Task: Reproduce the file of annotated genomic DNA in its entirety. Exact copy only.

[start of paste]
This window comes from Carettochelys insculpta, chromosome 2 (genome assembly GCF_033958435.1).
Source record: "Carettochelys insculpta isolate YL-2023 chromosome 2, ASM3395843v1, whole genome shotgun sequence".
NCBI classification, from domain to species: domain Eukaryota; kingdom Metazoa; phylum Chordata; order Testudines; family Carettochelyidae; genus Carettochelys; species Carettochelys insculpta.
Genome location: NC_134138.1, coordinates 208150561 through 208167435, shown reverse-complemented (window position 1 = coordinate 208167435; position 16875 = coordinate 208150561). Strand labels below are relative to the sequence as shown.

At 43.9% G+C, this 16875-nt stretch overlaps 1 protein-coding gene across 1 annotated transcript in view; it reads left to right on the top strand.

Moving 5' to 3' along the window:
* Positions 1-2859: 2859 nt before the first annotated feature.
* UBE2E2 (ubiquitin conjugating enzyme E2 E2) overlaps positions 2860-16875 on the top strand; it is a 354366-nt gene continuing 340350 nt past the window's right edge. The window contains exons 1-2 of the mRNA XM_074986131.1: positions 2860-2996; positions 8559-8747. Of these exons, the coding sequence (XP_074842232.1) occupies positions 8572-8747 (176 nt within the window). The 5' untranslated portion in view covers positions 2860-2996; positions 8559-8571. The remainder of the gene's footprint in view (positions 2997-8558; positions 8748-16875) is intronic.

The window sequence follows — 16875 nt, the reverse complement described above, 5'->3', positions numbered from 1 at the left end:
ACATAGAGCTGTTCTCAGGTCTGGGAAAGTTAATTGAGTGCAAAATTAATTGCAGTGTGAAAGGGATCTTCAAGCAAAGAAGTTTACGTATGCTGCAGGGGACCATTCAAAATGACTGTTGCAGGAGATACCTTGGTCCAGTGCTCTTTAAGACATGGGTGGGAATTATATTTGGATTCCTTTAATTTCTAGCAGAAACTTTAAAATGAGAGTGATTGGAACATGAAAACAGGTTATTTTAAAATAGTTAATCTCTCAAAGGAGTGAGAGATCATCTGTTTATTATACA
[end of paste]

This window comes from Carettochelys insculpta, chromosome 2 (genome assembly GCF_033958435.1).
Source record: "Carettochelys insculpta isolate YL-2023 chromosome 2, ASM3395843v1, whole genome shotgun sequence".
NCBI classification, from domain to species: domain Eukaryota; kingdom Metazoa; phylum Chordata; order Testudines; family Carettochelyidae; genus Carettochelys; species Carettochelys insculpta.
Genome location: NC_134138.1, coordinates 208150561 through 208167435, shown reverse-complemented (window position 1 = coordinate 208167435; position 16875 = coordinate 208150561). Strand labels below are relative to the sequence as shown.

At 43.9% G+C, this 16875-nt stretch overlaps 1 protein-coding gene across 1 annotated transcript in view; it reads left to right on the top strand.

Moving 5' to 3' along the window:
* Positions 1-2859: 2859 nt before the first annotated feature.
* UBE2E2 (ubiquitin conjugating enzyme E2 E2) overlaps positions 2860-16875 on the top strand; it is a 354366-nt gene continuing 340350 nt past the window's right edge. The window contains exons 1-2 of the mRNA XM_074986131.1: positions 2860-2996; positions 8559-8747. Of these exons, the coding sequence (XP_074842232.1) occupies positions 8572-8747 (176 nt within the window). The 5' untranslated portion in view covers positions 2860-2996; positions 8559-8571. The remainder of the gene's footprint in view (positions 2997-8558; positions 8748-16875) is intronic.

The window sequence follows — 16875 nt, the reverse complement described above, 5'->3', positions numbered from 1 at the left end:
ACATAGAGCTGTTCTCAGGTCTGGGAAAGTTAATTGAGTGCAAAATTAATTGCAGTGTGAAAGGGATCTTCAAGCAAAGAAGTTTACGTATGCTGCAGGGGACCATTCAAAATGACTGTTGCAGGAGATACCTTGGTCCAGTGCTCTTTAAGACATGGGTGGGAATTATATTTGGATTCCTTTAATTTCTAGCAGAAACTTTAAAATGAGAGTGATTGGAACATGAAAACAGGTTATTTTAAAATAGTTAATCTCTCAAAGGAGTGAGAGATCATCTGTTTATTATACA